Neil Gorsuch Will Likely Restore Religious Freedom to Its Rightful Place

March 21 2017

The Senate confirmation hearings for Judge Gorsuch, nominated to join the Supreme Court, began yesterday. In Nathan Diament’s opinion, Gorsuch understands the First Amendment’s protection of religious liberty expansively, in a way that the late Antonin Scalia—whom he was chosen to replace—did not:

In 1990, Scalia severely curtailed the First Amendment’s protection for the free exercise of religion. . . . At the time, Supreme Court precedents held that [certain state encroachments on religious freedom would be held to] the highest standard of constitutional proof, known as strict scrutiny. . . . A divided court overturned those precedents. Justice Scalia, writing for a five-justice majority, held that a person’s right to the free exercise of religion would receive a lower level of legal protection when the law in question doesn’t specifically target religion. . . .

Samuel Alito, appointed to the high court in 2006, was the first of the newer justices who had a record of disagreeing with [this particular opinion of Scalia’s]. Judge Gorsuch would be another. He appears to be sensitive to the needs of religious minorities and the role faith plays in people’s lives. . . .

[As a judge on the Tenth Circuit Court of Appeals], Gorsuch wrote a separate opinion in Hobby Lobby, [a much-publicized 2013 case regarding the Affordable Care Act’s “contraceptive mandate”], arguing that the Religious Freedom Restoration Act “doesn’t just apply to protect popular religious beliefs: it does perhaps its most important work in protecting unpopular religious beliefs, vindicating this nation’s long-held aspiration to serve as a refuge of religious tolerance.” . . .

What comes through in [Gorsuch’s] opinions is a recognition that seems to have eluded Scalia in 1990: the law is meant to be a bulwark against infringement—whether by government or other powerful entities—upon a person’s religious conscience and practices. It is not enough to allow Americans to believe as they wish; they must also be able, generally, to act in conformity with their beliefs.

Read more at Orthodox Union

More about: First Amendment, Freedom of Religion, Politics & Current Affairs, RFRA, Supreme Court, U.S. Constitution

Famous Novelists “Confront the Occupation” in the West Bank—and Celebrate Themselves

June 27 2017

To produce the collection Kingdom of Olives and Ash, the writers Michael Chabon and Ayelet Waldman gathered a group of novelists, arranged for them to be shown around Israel for a few days by anti-Israel activists, and had each of them write an essay about the experience. Matti Friedman surveys the results:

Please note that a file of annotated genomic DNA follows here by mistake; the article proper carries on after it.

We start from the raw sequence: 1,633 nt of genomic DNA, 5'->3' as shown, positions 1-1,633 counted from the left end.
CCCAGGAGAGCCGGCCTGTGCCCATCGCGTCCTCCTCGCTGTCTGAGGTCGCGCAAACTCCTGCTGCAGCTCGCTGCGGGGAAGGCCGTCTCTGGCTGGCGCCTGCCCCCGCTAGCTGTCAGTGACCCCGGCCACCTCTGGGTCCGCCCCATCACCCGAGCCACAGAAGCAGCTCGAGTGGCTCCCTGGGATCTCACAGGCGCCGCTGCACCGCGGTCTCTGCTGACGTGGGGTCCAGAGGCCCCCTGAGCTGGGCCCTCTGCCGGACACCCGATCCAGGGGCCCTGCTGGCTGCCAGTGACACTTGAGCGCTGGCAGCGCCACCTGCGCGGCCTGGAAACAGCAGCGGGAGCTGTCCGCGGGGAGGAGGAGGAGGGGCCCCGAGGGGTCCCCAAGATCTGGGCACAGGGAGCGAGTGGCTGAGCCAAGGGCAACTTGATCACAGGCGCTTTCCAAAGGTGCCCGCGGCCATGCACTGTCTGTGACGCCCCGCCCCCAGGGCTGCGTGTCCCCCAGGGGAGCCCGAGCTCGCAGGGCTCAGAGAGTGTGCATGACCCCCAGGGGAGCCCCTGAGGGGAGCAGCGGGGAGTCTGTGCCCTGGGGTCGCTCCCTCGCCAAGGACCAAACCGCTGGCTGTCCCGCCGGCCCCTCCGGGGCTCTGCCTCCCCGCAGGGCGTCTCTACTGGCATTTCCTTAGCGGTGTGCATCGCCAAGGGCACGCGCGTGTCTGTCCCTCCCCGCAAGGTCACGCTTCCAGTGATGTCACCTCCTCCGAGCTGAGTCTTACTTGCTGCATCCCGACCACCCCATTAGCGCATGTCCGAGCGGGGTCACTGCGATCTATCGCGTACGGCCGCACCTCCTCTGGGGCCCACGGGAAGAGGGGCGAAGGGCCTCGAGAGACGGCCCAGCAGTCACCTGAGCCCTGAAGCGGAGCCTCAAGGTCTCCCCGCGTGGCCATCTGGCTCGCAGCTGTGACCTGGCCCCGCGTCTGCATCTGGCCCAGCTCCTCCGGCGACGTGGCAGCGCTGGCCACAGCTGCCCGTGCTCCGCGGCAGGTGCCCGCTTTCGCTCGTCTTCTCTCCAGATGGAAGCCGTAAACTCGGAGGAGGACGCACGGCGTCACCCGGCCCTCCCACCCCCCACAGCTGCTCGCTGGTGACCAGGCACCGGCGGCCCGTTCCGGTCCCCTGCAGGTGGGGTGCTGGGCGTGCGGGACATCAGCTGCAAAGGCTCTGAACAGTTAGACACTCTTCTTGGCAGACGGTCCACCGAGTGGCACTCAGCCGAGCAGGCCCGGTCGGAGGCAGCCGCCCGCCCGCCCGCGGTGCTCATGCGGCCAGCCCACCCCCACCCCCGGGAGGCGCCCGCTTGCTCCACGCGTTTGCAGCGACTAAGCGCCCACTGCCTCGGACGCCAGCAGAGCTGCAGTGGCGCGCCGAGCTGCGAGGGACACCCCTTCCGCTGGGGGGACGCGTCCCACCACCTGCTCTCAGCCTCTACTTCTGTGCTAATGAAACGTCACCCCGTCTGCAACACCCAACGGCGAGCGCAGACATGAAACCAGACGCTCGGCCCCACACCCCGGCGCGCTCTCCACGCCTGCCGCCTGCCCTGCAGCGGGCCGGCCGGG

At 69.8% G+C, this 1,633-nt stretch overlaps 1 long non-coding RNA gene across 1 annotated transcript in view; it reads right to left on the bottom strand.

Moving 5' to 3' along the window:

Chabon and Waldman tell us on the very first page of a visit to Israel in 1992, which they remember vividly as a time of optimism, when the “Oslo Accords were fresh and untested.” But their memory must be playing tricks, because the Oslo Accords happened in the fall of 1993. Chabon and Waldman, who live in Berkeley, CA, are accomplished writers, but the reader needs a few words about what they’re up to here. Do they have special expertise to offer? Israel is probably the biggest international news story over the past 50 years, so is there a reason they decided the world needs to know more about it and not, say, Kandahar, Guantanamo, Congo, or Baltimore?

The essays vary in tone and quality, but experienced journalists covering the Israel/Palestine story will recognize the usual impressions of reporters fresh from the airport. Cute Palestinian kids touched my hair! Beautiful tea glasses! I saw a gun! I lost my luggage, and that seems symbolic! Arabs do hip-hop! The soldiers are so young and rude!

The writers interview the same people who are always interviewed in the West Bank, thinking it’s all new, and believe what they’re told. . . . Everything is described with a gravitas suggesting that the writers haven’t spent much time outside the world’s safer corners. [Dave] Eggers devotes two whole pages to an incident on the Gaza border, where one Israeli guard said he couldn’t pass and then a different one came and let him through. Dave, if you’re reading this, I hope you’re okay. . . .

What [this book is] really about is the writers. Most of the essays aren’t journalism but a kind of selfie in which the author poses in front of the symbolic moral issue of the time: here I am at an Israeli checkpoint! Here I am with a shepherd! That’s why the very first page of the book finds Chabon and Waldman talking not about the occupation, but about Chabon and Waldman. After a while I felt trapped in a wordy kind of Kardashian Instagram feed, without the self-awareness.

Read more at Washington Post

More about: Anti-Zionism, Idiocy, Israel & Zionism, Journalism, West Bank